Below are a selection of Lovecraft-era postcards from the shoreline at Newburyport, Lovecraft’s base model for the town of Innsmouth in “The Shadow over Innsmouth”.
Mostly toward Joppa and Plum Island, the stretch of shortline that runs about a half-mile to a mile south-east of the main town, along the Merrimack River waterfront.
“Newburyport is one of the most hauntingly quaint towns in America [… it has a] spectral hush & semidesertion […] In Haverhill, 8 miles up the Merrimac [River], they call it ‘The City of the Living Dead’ [Among its other features, he noted] the unpaved sidewalks on pre-Revolutionary streets with rotting, half-deserted houses south of the Square. When I first saw Newburyport I mistook the central square for a mere neighbourhood shopping centre, & kept on the car (it was a trolley-car then) in the expectation of reaching some real ‘downtown’. Only when the line ended — at the ‘Joppa’ fishing hamlet — did I realise that the half-deserted square I had passed through was actually ‘downtown’!” — H.P. Lovecraft, Selected Letters IV, pages 259-260.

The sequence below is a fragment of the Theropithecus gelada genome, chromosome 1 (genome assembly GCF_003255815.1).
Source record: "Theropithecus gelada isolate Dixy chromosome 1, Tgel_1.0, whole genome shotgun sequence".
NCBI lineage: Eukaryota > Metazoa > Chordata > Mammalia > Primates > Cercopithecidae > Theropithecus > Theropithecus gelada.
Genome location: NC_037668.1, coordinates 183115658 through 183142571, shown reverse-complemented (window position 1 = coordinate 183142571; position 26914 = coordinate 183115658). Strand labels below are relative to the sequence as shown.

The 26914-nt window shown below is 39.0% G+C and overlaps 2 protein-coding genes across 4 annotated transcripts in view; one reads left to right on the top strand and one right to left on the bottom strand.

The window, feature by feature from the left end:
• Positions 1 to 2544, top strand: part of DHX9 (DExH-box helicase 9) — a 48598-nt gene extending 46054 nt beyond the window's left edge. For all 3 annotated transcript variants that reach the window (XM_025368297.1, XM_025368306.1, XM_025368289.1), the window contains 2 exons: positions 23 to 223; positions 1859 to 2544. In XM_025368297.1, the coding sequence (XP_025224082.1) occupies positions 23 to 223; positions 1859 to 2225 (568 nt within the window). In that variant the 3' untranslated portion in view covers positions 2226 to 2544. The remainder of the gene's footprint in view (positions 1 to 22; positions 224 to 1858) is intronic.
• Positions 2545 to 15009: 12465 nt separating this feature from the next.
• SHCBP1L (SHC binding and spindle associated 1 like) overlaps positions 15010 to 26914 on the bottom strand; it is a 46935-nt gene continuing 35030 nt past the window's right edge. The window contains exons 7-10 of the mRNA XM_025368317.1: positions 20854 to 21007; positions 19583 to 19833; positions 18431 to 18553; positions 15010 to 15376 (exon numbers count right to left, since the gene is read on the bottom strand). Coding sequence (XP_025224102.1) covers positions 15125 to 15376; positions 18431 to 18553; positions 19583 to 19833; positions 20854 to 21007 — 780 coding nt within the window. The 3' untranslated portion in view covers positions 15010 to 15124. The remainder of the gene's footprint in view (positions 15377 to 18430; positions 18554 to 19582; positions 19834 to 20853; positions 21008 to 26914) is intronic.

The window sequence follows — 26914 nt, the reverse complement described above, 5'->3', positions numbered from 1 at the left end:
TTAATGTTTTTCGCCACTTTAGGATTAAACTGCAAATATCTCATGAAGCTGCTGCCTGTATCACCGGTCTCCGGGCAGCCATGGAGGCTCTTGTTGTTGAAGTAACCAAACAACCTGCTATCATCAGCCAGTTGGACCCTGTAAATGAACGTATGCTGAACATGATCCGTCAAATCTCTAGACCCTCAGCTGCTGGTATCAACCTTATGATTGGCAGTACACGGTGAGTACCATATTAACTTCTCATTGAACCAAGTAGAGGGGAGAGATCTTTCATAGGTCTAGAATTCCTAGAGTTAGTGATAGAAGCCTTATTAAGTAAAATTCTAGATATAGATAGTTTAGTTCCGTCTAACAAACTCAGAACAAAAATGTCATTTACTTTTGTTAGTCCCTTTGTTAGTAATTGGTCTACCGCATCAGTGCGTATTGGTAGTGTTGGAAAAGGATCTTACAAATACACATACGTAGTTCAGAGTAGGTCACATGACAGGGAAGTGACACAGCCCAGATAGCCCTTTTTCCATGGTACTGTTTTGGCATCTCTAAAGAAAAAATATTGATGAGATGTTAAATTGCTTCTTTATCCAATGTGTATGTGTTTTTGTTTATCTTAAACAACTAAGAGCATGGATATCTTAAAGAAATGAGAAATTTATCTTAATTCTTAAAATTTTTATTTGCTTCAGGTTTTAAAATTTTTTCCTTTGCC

Lovecraft apparently got off at the end of the line, presumably toward the islands end of the Joppa stretch, and walked back to town. If he had followed the line further he would have found the route hooking around east and over to the islands resort area, such as it was, which was more to the east of the town as the crow flies. He probably didn’t see the Plum Island section except on postcards, or perhaps on another trip or from the train or bus.
Also, the old railway track…
“Then I thought of the abandoned railway to Rowley, whose solid line of ballasted, weed-grown earth still stretched off to the northwest from the crumbling station on the edge of the river-gorge.” — “The Shadow over Innsmouth”.
Want more postcards and a map? See my earlier Old Newburyport post of 2014, which also has couple more pictures of Joppa.